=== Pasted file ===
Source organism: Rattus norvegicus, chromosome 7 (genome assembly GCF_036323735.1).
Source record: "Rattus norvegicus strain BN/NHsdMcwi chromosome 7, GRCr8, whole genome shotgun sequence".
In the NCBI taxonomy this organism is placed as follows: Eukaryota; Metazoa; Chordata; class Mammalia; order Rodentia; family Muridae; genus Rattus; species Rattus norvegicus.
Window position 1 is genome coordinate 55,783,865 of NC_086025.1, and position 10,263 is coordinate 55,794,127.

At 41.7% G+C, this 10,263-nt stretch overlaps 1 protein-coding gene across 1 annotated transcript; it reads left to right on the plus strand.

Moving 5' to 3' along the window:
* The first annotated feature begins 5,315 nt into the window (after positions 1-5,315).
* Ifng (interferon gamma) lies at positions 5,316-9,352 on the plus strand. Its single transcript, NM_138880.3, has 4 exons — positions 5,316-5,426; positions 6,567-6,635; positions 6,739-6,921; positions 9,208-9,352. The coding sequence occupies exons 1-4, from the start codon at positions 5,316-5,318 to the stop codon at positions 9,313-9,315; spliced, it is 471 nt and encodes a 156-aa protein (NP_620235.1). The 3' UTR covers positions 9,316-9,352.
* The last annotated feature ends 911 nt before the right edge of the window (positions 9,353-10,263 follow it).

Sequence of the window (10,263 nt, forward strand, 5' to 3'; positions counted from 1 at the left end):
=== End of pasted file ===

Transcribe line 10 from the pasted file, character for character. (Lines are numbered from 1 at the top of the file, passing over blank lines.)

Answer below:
Sequence of the window (10,263 nt, forward strand, 5' to 3'; positions counted from 1 at the left end):